Rome’s Appointed Ruler Mints Coins
Date- 35/34 BCE
Current Location- Private Collection
Language and Script- Latin, alphabetic
After the Roman conquest and overthrow of the Hasmonean Dynasty, Herod the Great was appointed as king by the Roman emperor. He instituted major changes in Jewish coinage, though some of his early issues were quite similar to those of his Maccabean predecessors. Following biblical restrictions, none of his coins were minted with human representations, which would have offended the populace. From there the coins diverged from their predecessors- the inscriptions were only in Greek, not Hebrew or Aramaic; pagan or Roman symbols were used for decoration; traditional Jewish symbols were eschewed, although some of the objects shown have been interpreted as objects used in the Temple cult; and, perhaps most notably, Herod initiated a system of dating for coins, though by happenstance only the coins from the first years of his reign were dated.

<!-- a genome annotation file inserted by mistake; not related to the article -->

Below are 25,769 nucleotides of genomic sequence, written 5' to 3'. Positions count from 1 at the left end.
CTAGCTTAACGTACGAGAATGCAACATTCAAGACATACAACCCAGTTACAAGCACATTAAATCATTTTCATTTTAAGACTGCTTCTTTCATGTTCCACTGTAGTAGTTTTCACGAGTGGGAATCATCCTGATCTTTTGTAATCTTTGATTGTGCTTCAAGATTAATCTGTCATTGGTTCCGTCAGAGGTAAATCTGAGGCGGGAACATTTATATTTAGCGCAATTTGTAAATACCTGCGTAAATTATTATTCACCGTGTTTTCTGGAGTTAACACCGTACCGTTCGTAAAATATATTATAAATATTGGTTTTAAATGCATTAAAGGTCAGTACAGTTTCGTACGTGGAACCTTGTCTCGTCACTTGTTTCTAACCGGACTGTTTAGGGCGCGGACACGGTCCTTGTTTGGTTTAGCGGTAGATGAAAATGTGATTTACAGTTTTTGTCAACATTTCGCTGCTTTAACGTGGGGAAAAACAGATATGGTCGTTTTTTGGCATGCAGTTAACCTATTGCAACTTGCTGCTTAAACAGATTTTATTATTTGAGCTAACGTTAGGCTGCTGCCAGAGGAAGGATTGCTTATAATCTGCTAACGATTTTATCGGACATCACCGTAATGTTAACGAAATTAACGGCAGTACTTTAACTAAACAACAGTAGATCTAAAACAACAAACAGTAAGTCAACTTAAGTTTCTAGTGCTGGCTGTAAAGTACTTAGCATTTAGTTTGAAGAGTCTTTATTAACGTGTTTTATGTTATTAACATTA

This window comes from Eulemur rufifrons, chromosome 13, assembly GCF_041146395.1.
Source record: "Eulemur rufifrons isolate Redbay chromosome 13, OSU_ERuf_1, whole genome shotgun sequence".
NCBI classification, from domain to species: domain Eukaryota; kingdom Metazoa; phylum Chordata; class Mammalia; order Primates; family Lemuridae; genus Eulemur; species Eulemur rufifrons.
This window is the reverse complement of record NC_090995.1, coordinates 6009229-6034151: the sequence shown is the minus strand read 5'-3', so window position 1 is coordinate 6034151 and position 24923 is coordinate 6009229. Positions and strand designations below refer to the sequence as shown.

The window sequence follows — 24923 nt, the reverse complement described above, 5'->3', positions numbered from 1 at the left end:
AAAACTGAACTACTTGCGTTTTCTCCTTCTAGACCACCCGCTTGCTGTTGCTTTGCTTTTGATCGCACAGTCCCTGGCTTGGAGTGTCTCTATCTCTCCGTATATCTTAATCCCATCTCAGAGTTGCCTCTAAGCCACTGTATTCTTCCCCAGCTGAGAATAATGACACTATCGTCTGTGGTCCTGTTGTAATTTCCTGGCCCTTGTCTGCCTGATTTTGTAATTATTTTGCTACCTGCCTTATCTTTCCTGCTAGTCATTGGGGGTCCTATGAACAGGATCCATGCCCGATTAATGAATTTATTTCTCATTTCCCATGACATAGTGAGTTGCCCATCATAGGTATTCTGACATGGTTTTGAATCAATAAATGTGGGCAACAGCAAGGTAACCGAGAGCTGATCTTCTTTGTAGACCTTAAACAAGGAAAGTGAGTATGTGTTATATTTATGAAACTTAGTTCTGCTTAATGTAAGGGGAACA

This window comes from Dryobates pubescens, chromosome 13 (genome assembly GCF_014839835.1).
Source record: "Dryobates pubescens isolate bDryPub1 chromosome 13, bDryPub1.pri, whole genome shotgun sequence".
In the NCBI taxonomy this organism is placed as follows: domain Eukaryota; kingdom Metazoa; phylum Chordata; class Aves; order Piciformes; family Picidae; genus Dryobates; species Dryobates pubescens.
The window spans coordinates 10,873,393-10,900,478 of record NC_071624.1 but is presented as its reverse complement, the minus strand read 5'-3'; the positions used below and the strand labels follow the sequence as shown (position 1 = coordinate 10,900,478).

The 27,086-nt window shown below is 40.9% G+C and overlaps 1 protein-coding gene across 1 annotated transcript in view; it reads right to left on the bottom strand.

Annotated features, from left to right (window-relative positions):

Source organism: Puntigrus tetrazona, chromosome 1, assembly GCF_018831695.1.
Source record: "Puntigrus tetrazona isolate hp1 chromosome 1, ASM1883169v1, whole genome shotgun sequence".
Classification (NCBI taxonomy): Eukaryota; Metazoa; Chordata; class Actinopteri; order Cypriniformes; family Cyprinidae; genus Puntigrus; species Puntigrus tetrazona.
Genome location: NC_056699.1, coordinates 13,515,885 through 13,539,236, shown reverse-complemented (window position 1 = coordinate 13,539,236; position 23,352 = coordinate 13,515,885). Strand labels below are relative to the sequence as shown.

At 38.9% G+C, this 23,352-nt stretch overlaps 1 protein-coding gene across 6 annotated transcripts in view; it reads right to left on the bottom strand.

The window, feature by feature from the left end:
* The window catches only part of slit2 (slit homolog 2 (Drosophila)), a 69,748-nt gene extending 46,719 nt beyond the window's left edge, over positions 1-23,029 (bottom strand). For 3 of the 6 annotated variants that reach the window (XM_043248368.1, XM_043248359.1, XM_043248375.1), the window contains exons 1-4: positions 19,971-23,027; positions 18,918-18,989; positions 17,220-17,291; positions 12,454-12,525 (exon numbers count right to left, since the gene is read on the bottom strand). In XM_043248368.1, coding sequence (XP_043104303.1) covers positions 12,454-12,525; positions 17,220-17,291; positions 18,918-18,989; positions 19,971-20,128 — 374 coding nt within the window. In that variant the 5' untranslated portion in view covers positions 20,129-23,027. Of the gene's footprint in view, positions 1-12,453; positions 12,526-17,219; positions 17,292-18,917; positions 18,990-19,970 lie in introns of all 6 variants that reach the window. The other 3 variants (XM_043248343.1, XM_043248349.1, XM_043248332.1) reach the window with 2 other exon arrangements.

Many of Herod’s innovations are seen in the bronze coin shown here. On the obverse (the viewer’s right) is a tripod holding a bowl. To the left of the tripod is a symbol representing the date, “year 3,” or 35/34 BCE. To the right is a monogram. The inscription encircling this face of the coin reads, BASILEOS ERODOU “Herod the King.” On the reverse (left) is a thymiaterium (incense burner) between two palm branches. Both the tripod and the thymiaterium have been taken to represent vessels used in the Temple service.